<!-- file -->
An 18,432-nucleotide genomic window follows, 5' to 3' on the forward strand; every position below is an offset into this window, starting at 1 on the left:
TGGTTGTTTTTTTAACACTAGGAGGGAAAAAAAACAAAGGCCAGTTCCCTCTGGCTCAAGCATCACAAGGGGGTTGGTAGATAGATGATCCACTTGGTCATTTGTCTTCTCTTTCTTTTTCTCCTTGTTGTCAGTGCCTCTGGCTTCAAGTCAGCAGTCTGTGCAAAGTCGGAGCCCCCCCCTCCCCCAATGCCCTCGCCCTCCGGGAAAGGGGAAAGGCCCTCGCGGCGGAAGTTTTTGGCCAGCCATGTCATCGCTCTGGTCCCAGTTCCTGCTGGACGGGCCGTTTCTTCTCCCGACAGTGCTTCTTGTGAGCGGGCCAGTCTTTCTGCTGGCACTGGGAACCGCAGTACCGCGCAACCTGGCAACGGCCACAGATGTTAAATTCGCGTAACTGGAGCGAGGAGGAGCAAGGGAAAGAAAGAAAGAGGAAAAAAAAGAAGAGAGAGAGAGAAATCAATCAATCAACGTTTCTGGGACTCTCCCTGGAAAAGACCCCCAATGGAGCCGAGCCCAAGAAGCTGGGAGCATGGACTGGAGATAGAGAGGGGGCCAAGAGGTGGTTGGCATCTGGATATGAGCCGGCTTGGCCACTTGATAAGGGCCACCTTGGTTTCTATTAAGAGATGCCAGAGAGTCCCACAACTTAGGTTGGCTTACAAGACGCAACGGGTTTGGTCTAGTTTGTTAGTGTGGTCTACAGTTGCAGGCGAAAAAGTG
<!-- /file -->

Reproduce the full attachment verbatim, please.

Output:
An 18,432-nucleotide genomic window follows, 5' to 3' on the forward strand; every position below is an offset into this window, starting at 1 on the left:
TGGTTGTTTTTTTAACACTAGGAGGGAAAAAAAACAAAGGCCAGTTCCCTCTGGCTCAAGCATCACAAGGGGGTTGGTAGATAGATGATCCACTTGGTCATTTGTCTTCTCTTTCTTTTTCTCCTTGTTGTCAGTGCCTCTGGCTTCAAGTCAGCAGTCTGTGCAAAGTCGGAGCCCCCCCCTCCCCCAATGCCCTCGCCCTCCGGGAAAGGGGAAAGGCCCTCGCGGCGGAAGTTTTTGGCCAGCCATGTCATCGCTCTGGTCCCAGTTCCTGCTGGACGGGCCGTTTCTTCTCCCGACAGTGCTTCTTGTGAGCGGGCCAGTCTTTCTGCTGGCACTGGGAACCGCAGTACCGCGCAACCTGGCAACGGCCACAGATGTTAAATTCGCGTAACTGGAGCGAGGAGGAGCAAGGGAAAGAAAGAAAGAGGAAAAAAAAGAAGAGAGAGAGAGAAATCAATCAATCAACGTTTCTGGGACTCTCCCTGGAAAAGACCCCCAATGGAGCCGAGCCCAAGAAGCTGGGAGCATGGACTGGAGATAGAGAGGGGGCCAAGAGGTGGTTGGCATCTGGATATGAGCCGGCTTGGCCACTTGATAAGGGCCACCTTGGTTTCTATTAAGAGATGCCAGAGAGTCCCACAACTTAGGTTGGCTTACAAGACGCAACGGGTTTGGTCTAGTTTGTTAGTGTGGTCTACAGTTGCAGGCGAAAAAGTG